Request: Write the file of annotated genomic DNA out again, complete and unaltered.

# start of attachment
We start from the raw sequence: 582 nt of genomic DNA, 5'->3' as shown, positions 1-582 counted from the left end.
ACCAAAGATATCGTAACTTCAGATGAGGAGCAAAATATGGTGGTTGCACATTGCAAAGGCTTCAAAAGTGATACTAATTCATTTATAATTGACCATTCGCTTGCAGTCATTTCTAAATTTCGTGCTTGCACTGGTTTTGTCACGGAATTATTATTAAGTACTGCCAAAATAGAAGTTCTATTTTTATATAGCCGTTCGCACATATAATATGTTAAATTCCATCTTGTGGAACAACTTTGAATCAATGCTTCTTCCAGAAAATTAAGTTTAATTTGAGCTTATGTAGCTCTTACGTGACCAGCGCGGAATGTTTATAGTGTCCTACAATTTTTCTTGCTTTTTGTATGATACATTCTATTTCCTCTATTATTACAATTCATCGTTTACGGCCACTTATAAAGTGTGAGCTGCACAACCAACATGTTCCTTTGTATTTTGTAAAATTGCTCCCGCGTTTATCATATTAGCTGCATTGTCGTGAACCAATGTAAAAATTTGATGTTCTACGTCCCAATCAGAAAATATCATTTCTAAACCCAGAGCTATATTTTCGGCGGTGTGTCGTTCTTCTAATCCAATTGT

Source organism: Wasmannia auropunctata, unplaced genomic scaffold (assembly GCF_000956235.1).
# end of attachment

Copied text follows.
We start from the raw sequence: 582 nt of genomic DNA, 5'->3' as shown, positions 1-582 counted from the left end.
ACCAAAGATATCGTAACTTCAGATGAGGAGCAAAATATGGTGGTTGCACATTGCAAAGGCTTCAAAAGTGATACTAATTCATTTATAATTGACCATTCGCTTGCAGTCATTTCTAAATTTCGTGCTTGCACTGGTTTTGTCACGGAATTATTATTAAGTACTGCCAAAATAGAAGTTCTATTTTTATATAGCCGTTCGCACATATAATATGTTAAATTCCATCTTGTGGAACAACTTTGAATCAATGCTTCTTCCAGAAAATTAAGTTTAATTTGAGCTTATGTAGCTCTTACGTGACCAGCGCGGAATGTTTATAGTGTCCTACAATTTTTCTTGCTTTTTGTATGATACATTCTATTTCCTCTATTATTACAATTCATCGTTTACGGCCACTTATAAAGTGTGAGCTGCACAACCAACATGTTCCTTTGTATTTTGTAAAATTGCTCCCGCGTTTATCATATTAGCTGCATTGTCGTGAACCAATGTAAAAATTTGATGTTCTACGTCCCAATCAGAAAATATCATTTCTAAACCCAGAGCTATATTTTCGGCGGTGTGTCGTTCTTCTAATCCAATTGT

Source organism: Wasmannia auropunctata, unplaced genomic scaffold (assembly GCF_000956235.1).